How to use Ubuntu's Upstart to Control Node.js Forever

Mar 6 2013

Recently I needed to start a server written in Node.js. This server was deployed on Ubuntu 12.04, and I wanted it to be started using the system's init system. Yet I also wanted the safety of Forever, a script manager for Node.js.

Ubuntu still supports the classic SysV init style, but it also now supports the far more sophisticated Upstart system. It is appealing for a few reasons: One is that it feels simpler and cleaner. Another is that it is more powerful and easily more configurable. I decided to use it for my scripts.

This article explains how to use Upstart, Forever, and Node.js together to run a Node.js server as a daemon process that is automatically started at system startup, and automatically stops at shutdown or reboot. <!--break-->

An Upstart File

The first thing to do is create an Upstart configuration file. I keep mine in my source code along with the app, and copy it into /etc/init when I install onto the server.

# node-example.conf

description     "Example of starting Node with Upstart and Forever"

# Start up when the system hits any normal runlevel, and 
# shuts down when the system goes to shutdown or reboot.
start on filesystem or runlevel [2345]
stop on runlevel [06]

# IMPORTANT: You will want to use this with Forever. It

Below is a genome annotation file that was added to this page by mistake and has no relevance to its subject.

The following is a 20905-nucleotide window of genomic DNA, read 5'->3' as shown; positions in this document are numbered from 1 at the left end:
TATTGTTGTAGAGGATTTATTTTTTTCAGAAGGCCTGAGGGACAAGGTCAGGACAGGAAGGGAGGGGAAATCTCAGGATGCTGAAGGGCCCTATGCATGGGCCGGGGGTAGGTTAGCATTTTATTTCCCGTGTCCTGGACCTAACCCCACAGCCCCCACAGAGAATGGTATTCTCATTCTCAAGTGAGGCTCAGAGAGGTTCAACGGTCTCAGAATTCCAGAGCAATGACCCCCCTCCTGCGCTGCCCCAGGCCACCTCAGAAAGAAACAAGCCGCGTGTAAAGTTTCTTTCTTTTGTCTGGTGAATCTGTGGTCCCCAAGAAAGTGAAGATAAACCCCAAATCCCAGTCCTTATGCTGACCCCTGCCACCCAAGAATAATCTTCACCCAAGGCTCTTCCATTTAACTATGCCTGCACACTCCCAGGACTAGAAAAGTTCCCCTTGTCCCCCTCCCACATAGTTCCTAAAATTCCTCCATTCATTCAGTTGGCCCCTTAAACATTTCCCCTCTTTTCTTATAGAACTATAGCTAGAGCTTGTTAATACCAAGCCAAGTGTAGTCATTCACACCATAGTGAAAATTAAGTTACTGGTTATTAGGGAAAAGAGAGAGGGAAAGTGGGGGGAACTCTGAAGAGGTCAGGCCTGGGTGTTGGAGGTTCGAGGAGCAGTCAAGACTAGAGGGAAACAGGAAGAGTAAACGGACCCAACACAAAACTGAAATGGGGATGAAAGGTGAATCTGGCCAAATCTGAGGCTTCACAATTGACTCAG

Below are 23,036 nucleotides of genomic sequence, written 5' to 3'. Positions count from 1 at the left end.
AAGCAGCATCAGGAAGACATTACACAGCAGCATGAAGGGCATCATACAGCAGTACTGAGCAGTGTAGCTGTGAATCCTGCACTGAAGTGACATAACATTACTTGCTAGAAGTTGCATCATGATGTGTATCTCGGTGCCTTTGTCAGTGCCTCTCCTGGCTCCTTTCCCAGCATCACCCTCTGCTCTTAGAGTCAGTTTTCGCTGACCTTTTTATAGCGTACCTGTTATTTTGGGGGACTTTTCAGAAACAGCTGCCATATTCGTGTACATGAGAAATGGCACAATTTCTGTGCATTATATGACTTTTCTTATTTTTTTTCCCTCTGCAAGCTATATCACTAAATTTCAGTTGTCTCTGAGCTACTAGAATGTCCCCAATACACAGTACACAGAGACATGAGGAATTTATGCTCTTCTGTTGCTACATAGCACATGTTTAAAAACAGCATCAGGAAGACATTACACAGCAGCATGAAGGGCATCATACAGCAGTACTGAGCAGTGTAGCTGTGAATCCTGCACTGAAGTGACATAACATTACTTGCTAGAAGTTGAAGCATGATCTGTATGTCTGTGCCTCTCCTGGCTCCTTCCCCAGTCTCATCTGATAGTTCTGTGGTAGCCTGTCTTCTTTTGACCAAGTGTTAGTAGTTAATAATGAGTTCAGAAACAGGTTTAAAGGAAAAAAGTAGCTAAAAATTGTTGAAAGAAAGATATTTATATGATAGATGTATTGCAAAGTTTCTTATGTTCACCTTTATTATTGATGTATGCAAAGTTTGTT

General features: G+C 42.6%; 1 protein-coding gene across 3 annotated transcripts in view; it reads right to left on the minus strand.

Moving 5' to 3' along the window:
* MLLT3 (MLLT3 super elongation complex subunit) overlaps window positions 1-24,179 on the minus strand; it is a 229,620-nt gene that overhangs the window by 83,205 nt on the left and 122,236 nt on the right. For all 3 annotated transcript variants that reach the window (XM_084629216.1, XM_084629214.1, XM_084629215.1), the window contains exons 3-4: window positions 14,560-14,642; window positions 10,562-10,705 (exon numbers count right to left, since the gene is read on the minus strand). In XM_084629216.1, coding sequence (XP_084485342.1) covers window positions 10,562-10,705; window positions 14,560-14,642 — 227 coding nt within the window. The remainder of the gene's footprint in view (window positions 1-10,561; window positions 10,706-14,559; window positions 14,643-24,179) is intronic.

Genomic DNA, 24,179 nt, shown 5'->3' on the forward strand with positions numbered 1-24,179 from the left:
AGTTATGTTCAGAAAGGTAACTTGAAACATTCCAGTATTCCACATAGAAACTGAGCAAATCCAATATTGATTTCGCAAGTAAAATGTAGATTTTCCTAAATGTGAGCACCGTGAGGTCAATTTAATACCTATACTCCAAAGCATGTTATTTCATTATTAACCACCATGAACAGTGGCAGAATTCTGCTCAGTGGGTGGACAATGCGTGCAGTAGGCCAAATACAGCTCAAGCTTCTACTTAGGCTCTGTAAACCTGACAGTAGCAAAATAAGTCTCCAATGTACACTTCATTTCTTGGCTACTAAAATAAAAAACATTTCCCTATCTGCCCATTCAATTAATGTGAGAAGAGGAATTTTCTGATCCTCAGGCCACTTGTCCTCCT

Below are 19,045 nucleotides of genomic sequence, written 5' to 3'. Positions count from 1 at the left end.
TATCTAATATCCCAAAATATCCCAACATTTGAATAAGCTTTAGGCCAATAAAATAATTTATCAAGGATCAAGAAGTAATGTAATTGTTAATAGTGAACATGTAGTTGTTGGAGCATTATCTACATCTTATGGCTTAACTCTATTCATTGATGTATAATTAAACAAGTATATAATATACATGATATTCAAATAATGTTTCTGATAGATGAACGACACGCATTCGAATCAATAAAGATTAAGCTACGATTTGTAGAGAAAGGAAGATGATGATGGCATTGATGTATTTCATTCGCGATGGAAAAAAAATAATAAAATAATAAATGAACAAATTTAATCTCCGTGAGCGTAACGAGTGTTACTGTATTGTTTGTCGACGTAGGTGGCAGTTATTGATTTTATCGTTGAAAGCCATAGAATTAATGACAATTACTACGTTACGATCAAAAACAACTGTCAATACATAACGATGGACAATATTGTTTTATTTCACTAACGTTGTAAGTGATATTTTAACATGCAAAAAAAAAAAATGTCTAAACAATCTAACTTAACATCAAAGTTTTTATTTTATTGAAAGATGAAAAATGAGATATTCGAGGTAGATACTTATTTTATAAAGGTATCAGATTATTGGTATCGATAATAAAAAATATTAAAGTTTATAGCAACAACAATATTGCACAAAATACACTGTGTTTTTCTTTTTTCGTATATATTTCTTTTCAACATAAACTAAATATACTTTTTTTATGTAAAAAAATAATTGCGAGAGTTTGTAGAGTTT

# tells Upstart that forever is going to fork after it
# starts.
expect fork

# This monitors Forever, which seems gratuitous.
# TIP: Comment these out while debugging your script.
respawn limit 5 30

# Send error messages to the console. Useful for debugging.
console output

# exampleuser is a very low-privileged user. We run as
# this user instead of as root (the default user).
setuid exampleuser

# The user's home directory
env HOME=/home/exampleuser

# Now we run Forever, telling it to write its logs to
# /tmp, and to run the script /opt/example/server.js
        cd $HOME
        exec forever start -a -l /tmp/forever.log -o /tmp/forever.stdout.log -e /tmp/forever.stderr.log /opt/example/server.js
end script

Upstart has quite a few configuration options. The above is minimal, but if you have more sophisticated needs, you might want to check out the (well written) manual for Upstart.

Starting and Stopping

Once you have a configuration file like the one above, you can drop it in /etc/init and then test it using the initctl script.

My configuration file is node-example.conf, so to start it, I issue this command:

$ sudo start node-example

Just because it looks like it started okay doesn't necessarily mean that it did. You can use ps -ef to see if your node processes are running. Even more telling, though, is the output of this command:

$ sudo initctl list

Output should look something like this:

mountall-net stop/waiting
passwd stop/waiting
rc stop/waiting
rsyslog start/running, process 708
screen-cleanup stop/waiting
tty4 start/running, process 738
udev start/running, process 299
upstart-udev-bridge start/running, process 293
ureadahead-other stop/waiting

That will list all of the start/stop scripts and tell you the status of each. node-example should be in that list, and should be listed as start/running with a PID. If it is listed as stop/waiting, then either the Forever process died or your expect setting (in the config file) is not correct.

As I debugged my script, I found the most difficult part had to do with permissions for my setuid user. It's important that the user be able to write to the $HOME directory, since that is where Forever stores its .forever directory.

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